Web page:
Lifesaving as it may be, using genomic sequencing to identify mutations in emerging strains of bacteria responsible for or at risk of causing an outbreak is a time consuming and labor-intensive process.
However, according to a press release published May 8 by the Wellcome Trust Sanger Institute in the U.K., a group of researchers have recently developed a new machine learning tool that can detect which emerging strains of bacteria are fatal before causing a widespread outbreak.
The new tool can rapidly identify genetic mutations in new invasive types of Salmonella and detect whether they're more likely to cause bloodstream infections rather than food poisoning, according to the research published online in PLOS Genetics on May 8.
"Using this tool, we can tackle massive data sets and get results in seconds. Ultimately, this work will have a big impact on the surveillance of dangerous bacteria in a way we haven't been able to before, not only in hospital wards, but at a global scale," said the study's co-lead author Nicole Wheeler, PhD, from the Wellcome Sanger Institute, in a prepared statement.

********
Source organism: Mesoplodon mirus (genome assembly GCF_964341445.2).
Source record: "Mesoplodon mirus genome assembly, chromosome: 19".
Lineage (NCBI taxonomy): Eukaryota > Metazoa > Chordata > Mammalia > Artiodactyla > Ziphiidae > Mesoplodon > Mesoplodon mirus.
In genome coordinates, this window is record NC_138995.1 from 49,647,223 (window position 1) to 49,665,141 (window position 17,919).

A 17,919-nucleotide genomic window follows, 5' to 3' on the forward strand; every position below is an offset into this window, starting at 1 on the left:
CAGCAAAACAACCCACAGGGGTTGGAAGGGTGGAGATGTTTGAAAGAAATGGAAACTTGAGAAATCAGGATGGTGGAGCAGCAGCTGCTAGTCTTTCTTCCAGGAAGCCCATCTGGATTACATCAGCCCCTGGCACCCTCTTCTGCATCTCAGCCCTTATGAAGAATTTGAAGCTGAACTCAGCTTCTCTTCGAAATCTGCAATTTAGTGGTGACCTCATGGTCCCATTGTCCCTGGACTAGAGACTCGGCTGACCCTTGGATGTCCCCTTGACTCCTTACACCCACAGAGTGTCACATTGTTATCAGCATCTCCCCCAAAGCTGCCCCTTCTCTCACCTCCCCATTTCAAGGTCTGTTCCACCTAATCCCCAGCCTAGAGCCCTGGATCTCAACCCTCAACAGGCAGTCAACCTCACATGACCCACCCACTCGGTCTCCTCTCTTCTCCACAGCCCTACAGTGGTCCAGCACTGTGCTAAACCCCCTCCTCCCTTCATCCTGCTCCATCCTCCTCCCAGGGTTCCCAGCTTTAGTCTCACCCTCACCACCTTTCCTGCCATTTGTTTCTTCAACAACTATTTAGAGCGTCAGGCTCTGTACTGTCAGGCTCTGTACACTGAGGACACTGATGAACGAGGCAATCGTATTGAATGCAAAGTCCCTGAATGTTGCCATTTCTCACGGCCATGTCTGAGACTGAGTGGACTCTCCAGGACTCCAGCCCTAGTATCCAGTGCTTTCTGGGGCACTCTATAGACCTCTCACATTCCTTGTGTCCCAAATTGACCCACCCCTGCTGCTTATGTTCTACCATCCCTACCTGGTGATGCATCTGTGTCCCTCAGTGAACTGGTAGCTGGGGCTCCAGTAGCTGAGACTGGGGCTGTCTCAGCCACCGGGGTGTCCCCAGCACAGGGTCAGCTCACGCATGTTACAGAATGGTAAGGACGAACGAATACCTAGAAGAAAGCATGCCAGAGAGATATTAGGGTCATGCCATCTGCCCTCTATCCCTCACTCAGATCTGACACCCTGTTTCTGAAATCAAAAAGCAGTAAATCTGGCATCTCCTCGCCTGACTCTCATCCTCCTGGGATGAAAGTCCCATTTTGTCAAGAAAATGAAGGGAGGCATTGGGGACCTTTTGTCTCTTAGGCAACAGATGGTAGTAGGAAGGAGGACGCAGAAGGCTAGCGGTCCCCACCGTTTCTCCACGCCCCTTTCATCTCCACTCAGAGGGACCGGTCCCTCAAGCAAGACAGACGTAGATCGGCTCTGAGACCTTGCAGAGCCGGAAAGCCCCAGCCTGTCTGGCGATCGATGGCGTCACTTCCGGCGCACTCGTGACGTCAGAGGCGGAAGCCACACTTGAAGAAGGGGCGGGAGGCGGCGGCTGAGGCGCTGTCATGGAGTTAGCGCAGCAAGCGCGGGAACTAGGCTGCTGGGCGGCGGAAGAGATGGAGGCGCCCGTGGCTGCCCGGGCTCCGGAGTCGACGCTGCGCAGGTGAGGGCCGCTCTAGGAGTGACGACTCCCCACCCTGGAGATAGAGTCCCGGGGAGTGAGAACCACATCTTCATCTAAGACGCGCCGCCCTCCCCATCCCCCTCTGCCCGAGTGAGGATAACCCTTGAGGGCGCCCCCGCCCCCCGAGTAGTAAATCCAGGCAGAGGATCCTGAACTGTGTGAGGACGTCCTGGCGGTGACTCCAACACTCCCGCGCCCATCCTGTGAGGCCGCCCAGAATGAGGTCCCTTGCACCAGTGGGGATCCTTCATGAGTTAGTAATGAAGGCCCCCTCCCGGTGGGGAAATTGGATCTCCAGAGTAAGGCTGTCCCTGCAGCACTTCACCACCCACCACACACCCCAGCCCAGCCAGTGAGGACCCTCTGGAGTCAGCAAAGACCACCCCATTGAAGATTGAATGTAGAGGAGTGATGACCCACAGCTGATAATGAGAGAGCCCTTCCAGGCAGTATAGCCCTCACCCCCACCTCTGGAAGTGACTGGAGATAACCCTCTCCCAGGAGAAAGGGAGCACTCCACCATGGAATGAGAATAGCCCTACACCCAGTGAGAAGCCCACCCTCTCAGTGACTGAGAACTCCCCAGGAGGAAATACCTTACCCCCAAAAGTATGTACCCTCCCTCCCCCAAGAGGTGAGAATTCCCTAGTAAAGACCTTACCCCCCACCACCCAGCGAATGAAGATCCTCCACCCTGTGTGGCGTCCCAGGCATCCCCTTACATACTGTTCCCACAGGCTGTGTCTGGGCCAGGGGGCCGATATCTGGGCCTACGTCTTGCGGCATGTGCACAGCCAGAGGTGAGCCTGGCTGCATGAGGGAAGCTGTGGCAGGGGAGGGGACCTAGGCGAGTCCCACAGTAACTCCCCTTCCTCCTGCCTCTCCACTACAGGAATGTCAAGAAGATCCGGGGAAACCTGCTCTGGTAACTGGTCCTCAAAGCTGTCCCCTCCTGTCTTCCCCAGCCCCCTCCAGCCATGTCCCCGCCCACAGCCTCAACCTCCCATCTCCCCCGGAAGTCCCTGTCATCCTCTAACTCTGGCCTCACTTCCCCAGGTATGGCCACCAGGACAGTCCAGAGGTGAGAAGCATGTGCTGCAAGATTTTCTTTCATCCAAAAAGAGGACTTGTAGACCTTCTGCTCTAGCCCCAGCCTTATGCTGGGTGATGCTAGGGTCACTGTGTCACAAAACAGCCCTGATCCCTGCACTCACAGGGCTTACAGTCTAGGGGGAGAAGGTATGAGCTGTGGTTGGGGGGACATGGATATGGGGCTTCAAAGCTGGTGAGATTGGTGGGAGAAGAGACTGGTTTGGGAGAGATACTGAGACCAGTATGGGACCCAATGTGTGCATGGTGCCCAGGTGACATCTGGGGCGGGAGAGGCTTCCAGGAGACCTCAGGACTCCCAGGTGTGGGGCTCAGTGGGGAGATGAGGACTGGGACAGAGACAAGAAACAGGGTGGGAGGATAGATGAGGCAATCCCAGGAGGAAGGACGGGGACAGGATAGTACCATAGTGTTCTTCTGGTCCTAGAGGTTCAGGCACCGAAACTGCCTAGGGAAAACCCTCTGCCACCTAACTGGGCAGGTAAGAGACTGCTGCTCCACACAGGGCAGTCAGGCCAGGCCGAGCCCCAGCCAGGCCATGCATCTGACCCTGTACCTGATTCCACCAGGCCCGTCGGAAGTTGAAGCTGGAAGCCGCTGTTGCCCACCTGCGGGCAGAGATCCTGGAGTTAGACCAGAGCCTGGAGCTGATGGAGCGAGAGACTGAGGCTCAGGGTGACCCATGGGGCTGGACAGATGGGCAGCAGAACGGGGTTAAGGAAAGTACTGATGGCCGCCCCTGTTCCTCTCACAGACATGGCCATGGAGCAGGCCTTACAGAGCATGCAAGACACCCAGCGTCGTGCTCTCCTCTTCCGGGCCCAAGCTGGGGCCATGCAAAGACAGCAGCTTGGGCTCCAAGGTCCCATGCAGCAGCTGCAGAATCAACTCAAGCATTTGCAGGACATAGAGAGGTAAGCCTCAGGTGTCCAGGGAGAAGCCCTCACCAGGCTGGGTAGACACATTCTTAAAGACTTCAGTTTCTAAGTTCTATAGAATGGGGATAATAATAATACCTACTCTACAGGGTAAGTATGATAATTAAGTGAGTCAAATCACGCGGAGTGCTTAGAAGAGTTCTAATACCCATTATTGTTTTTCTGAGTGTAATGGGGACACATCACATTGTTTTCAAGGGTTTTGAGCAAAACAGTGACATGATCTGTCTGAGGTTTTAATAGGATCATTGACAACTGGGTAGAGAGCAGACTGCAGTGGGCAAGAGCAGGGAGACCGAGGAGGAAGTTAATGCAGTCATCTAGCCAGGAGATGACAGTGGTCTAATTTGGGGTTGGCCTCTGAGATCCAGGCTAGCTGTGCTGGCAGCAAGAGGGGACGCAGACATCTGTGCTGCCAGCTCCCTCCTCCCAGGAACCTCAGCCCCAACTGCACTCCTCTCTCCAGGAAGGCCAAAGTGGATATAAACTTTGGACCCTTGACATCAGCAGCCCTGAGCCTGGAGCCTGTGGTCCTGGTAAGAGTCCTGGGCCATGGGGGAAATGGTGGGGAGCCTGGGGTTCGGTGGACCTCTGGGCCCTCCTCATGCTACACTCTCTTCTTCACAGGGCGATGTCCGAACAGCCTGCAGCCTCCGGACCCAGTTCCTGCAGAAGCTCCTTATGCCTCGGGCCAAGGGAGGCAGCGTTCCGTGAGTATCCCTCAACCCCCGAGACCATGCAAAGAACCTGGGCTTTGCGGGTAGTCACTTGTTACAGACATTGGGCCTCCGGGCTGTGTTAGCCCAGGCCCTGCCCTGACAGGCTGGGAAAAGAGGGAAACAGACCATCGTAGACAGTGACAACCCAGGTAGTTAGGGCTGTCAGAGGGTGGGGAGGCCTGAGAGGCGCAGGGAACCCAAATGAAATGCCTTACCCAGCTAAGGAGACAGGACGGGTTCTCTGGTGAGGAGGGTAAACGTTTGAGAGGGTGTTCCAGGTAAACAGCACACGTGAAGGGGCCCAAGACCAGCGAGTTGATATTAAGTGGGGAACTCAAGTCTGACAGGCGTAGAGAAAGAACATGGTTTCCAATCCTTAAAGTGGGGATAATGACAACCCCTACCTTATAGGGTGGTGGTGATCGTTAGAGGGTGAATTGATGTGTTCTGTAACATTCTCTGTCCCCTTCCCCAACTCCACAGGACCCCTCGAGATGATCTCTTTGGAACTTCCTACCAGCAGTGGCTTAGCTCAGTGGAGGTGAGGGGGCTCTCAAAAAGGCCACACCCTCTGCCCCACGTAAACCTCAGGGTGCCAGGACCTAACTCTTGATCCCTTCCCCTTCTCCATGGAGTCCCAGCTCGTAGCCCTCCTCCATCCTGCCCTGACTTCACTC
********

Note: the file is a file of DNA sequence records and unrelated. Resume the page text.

Wheeler and her colleagues trained the machine learning model using old Salmonella lineages that are "evolutionary distinct," according to the press release. The tool then could identify more than 200 genes responsible for determining whether the bacterium will cause food poisoning or invasive infection.
Since its development, the tool has been applied to strains of Salmonella currently emerging in Sub-Saharan Africa responsible for bloodstream infection, according to the release. However, the tool isn't exclusive to analyzing Salmonella, as it can also be used to detect emerging antibiotic resistance in bacterium.
"The machine learning tool is an advance compared to other methods as it not only searches for genes and mutations, it looks for the functional impacts mutations have in these bugs," said co-lead author Lars Barquist, PhD, from the Helmholtz Institute for RNA-based Infection Research in Germany, in a prepared statement. "It can tell us which mutations make pathogens better at spreading beyond the gut and causing a life-threatening disease rather than food poisoning. This will help in designing more effective treatments in the future."